Chinese woman describes pressure put on mothers to abort

Chi An is a Chinese women who took part in enforcing the one child policy in China. Now she recalls how women pregnant with “illegal” children were treated:

“A positive pregnancy test spelled trouble for a woman with a child. The representative would take the young woman aside for a series of “heart-to-heart” chats. “Have an abortion immediately,” she would be told, “and you will receive a cash bonus and a week off work.” If the woman did not respond to these inducements within the next few days, the carrot would be replaced by a stick. The woman would be told that she would not be allowed to enter her illegal child’s name on the factory’s population registers after birth, so that her child would have no medical benefits, no grain rations, no opportunity to attend school, and no chance of factory employment in the future. “For the good of your fatherland, your factory, and your family,” she would be urged, “you must “think clear” about abortion.”

If the woman resisted her representative’s warnings, activists from the Women’s Federation and the Party would step in and lend a hand. The daily chats would take on the character of struggle sessions, as the pregnant woman was attacked for her stubbornness by several activists in turn. There are heavy financial penalties for “illegal” second birth, she would be told. If she continue to resist, she would not only lose her annual bonus, but she would have to pay a heavy fine as well. The meetings also spilled over from work to home, as groups of activists visited the woman each night in her apartment. Husbands and mothers-in-law, who were often opposed to the idea of an abortion, would be required to attend these talks. “Do you want China to be backward and impoverished forever?” They would be asked. “Your individual whims in childbearing must be subject to the interest of society as a whole.”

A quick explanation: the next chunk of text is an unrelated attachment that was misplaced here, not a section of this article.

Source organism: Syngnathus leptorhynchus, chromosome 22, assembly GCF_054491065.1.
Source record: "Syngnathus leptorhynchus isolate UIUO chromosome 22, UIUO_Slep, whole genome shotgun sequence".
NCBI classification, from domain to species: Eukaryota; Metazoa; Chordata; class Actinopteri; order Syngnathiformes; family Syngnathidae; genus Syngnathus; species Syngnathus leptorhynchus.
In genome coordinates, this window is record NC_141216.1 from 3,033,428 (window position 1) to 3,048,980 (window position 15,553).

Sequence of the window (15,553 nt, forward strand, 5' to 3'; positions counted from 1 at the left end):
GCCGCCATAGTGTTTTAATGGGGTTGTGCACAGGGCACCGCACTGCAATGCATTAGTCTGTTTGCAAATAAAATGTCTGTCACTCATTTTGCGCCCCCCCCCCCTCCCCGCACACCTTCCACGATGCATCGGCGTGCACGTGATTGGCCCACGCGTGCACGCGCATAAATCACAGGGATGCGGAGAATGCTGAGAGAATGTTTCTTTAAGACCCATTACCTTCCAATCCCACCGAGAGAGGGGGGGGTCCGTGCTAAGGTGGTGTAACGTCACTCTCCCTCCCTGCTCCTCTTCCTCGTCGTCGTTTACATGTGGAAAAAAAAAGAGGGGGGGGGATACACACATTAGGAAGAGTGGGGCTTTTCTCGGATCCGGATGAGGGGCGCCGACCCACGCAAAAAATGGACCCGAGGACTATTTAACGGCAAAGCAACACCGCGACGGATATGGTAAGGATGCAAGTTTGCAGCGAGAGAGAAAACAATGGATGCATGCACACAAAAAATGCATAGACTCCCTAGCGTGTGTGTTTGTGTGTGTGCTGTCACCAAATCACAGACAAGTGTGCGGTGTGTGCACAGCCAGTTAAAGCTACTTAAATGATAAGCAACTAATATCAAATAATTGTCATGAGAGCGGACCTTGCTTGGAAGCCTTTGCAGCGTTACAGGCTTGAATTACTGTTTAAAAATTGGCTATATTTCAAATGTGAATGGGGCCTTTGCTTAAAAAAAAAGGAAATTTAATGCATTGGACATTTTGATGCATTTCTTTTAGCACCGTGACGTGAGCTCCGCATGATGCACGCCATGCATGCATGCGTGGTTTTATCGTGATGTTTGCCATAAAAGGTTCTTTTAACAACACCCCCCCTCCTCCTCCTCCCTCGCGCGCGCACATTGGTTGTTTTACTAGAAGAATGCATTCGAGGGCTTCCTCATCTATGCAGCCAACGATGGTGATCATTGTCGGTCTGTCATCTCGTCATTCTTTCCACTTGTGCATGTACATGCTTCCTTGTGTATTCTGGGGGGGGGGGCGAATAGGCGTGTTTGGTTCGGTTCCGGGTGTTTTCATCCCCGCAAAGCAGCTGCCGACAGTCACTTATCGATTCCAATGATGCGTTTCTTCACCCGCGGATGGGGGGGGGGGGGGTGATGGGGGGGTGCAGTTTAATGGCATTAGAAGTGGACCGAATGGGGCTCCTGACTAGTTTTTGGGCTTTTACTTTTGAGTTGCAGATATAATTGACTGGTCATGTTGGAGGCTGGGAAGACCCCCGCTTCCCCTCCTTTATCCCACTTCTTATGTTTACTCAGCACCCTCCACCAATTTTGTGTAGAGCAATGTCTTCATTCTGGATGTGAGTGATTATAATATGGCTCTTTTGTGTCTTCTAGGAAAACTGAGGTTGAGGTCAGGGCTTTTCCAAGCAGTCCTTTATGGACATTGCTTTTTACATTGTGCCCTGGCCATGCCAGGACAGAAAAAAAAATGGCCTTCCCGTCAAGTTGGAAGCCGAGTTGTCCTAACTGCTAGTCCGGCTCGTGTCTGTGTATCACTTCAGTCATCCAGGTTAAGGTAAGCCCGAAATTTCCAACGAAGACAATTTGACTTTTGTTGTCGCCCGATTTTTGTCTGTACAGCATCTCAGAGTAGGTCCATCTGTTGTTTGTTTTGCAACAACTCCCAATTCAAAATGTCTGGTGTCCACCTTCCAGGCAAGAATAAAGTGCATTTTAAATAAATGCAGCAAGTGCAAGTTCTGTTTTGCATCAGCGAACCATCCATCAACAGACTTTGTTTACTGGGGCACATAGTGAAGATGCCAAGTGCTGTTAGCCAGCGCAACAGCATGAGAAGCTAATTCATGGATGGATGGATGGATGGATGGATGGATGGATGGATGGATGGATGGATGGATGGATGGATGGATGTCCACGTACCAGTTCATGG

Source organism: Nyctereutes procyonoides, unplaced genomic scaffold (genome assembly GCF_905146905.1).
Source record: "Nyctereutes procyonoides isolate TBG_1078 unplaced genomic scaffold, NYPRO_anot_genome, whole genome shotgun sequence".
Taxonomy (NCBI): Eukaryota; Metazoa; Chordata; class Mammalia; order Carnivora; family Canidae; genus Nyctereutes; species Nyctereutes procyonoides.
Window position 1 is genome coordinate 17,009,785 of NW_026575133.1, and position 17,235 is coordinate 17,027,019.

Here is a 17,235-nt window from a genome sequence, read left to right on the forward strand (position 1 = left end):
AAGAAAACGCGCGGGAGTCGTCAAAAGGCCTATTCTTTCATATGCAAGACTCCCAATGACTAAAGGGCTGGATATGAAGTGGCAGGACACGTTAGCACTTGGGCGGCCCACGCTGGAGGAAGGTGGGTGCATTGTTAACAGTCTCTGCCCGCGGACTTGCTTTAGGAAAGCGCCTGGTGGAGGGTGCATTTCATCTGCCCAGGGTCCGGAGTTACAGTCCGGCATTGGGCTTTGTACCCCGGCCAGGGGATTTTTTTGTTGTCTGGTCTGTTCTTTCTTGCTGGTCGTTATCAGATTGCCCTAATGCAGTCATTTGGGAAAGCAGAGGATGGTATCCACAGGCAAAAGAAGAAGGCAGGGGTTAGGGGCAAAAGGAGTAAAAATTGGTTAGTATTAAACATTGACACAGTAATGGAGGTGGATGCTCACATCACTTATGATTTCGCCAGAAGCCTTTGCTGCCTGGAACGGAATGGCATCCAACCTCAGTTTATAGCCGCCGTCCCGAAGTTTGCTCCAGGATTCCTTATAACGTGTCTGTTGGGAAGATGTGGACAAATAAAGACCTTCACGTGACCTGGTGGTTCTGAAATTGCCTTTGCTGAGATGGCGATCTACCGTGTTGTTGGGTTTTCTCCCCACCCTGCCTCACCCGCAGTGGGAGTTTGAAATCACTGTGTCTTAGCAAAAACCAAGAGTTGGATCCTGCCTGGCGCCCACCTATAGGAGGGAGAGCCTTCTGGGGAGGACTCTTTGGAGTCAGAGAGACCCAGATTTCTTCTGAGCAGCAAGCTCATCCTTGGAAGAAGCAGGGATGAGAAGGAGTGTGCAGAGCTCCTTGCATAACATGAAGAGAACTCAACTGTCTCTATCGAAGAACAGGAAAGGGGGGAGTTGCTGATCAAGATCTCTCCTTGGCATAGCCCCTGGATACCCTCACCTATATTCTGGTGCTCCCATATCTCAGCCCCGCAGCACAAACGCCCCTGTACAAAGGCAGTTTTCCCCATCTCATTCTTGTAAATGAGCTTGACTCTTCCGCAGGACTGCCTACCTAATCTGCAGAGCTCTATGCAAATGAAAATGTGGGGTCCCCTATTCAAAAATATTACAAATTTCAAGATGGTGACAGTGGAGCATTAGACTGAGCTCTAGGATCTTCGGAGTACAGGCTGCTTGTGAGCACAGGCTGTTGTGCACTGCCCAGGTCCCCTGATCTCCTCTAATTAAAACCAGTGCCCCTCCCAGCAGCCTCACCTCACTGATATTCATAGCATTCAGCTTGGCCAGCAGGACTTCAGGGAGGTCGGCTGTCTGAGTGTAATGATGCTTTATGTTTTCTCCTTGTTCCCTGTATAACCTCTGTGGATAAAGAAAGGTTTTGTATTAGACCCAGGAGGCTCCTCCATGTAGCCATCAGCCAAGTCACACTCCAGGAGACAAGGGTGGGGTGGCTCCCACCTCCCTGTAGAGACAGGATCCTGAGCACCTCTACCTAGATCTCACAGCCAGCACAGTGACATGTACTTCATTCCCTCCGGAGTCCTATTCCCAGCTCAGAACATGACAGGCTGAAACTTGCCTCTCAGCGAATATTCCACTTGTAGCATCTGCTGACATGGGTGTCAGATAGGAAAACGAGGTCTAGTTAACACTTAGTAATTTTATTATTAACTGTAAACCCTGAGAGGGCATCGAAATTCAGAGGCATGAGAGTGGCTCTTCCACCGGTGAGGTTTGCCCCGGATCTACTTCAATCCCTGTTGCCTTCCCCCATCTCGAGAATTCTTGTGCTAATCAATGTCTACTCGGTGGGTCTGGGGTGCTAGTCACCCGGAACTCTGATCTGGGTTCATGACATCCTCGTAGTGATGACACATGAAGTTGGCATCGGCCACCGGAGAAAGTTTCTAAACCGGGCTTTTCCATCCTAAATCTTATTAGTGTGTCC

If the woman and her family still stood their ground, the pressure would be turned up a notch. The senior leadership of the Women’s Federation and the factory Party organization would enter the fray, determined to break their will to resist. As many as a dozen officials might impose themselves on her and her family at all hours of the day and night, hectoring, blustering, threatening dire consequences. If she still insisted on having an illegal child, the local party chief would join as well. She would then hear, for the first time, the ultimate threat in China’s social welfare state: “You will lose your job if you continue to resist remedial measures.”

Stephen W Mosher A Mother’s Ordeal: One Woman’s Fight against China’s One Child Policy (Orlando, Florida: Harcourt Brace & Company, 1993) 264 – 265

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About Sarah

Sarah is a member of the board of The Pro-life Alliance of Gays and Lesbians.
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